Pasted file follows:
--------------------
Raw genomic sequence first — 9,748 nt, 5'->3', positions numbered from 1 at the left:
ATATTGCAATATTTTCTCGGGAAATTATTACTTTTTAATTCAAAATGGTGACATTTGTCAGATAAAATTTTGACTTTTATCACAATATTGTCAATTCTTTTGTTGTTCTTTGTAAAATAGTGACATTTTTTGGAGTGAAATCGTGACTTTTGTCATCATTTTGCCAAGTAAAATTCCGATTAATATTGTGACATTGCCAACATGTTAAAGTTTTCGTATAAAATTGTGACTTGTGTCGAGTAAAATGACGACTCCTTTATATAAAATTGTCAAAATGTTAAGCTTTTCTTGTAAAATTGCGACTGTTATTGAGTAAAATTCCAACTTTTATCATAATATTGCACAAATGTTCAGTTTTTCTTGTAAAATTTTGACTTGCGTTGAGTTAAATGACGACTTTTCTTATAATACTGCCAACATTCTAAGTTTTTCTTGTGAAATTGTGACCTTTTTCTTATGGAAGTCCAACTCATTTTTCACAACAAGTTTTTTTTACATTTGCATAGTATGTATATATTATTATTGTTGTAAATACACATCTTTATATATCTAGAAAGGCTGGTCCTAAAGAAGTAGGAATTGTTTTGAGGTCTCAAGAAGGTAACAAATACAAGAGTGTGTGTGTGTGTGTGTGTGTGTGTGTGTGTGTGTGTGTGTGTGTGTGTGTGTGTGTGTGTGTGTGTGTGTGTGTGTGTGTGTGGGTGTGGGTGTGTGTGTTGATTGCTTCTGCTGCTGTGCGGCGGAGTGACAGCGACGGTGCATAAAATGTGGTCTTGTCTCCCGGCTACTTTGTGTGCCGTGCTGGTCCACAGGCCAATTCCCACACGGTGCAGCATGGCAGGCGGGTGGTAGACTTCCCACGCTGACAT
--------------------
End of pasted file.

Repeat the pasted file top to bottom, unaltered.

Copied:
Raw genomic sequence first — 9,748 nt, 5'->3', positions numbered from 1 at the left:
ATATTGCAATATTTTCTCGGGAAATTATTACTTTTTAATTCAAAATGGTGACATTTGTCAGATAAAATTTTGACTTTTATCACAATATTGTCAATTCTTTTGTTGTTCTTTGTAAAATAGTGACATTTTTTGGAGTGAAATCGTGACTTTTGTCATCATTTTGCCAAGTAAAATTCCGATTAATATTGTGACATTGCCAACATGTTAAAGTTTTCGTATAAAATTGTGACTTGTGTCGAGTAAAATGACGACTCCTTTATATAAAATTGTCAAAATGTTAAGCTTTTCTTGTAAAATTGCGACTGTTATTGAGTAAAATTCCAACTTTTATCATAATATTGCACAAATGTTCAGTTTTTCTTGTAAAATTTTGACTTGCGTTGAGTTAAATGACGACTTTTCTTATAATACTGCCAACATTCTAAGTTTTTCTTGTGAAATTGTGACCTTTTTCTTATGGAAGTCCAACTCATTTTTCACAACAAGTTTTTTTTACATTTGCATAGTATGTATATATTATTATTGTTGTAAATACACATCTTTATATATCTAGAAAGGCTGGTCCTAAAGAAGTAGGAATTGTTTTGAGGTCTCAAGAAGGTAACAAATACAAGAGTGTGTGTGTGTGTGTGTGTGTGTGTGTGTGTGTGTGTGTGTGTGTGTGTGTGTGTGTGTGTGTGTGTGTGTGTGTGTGTGTGTGGGTGTGGGTGTGTGTGTTGATTGCTTCTGCTGCTGTGCGGCGGAGTGACAGCGACGGTGCATAAAATGTGGTCTTGTCTCCCGGCTACTTTGTGTGCCGTGCTGGTCCACAGGCCAATTCCCACACGGTGCAGCATGGCAGGCGGGTGGTAGACTTCCCACGCTGACAT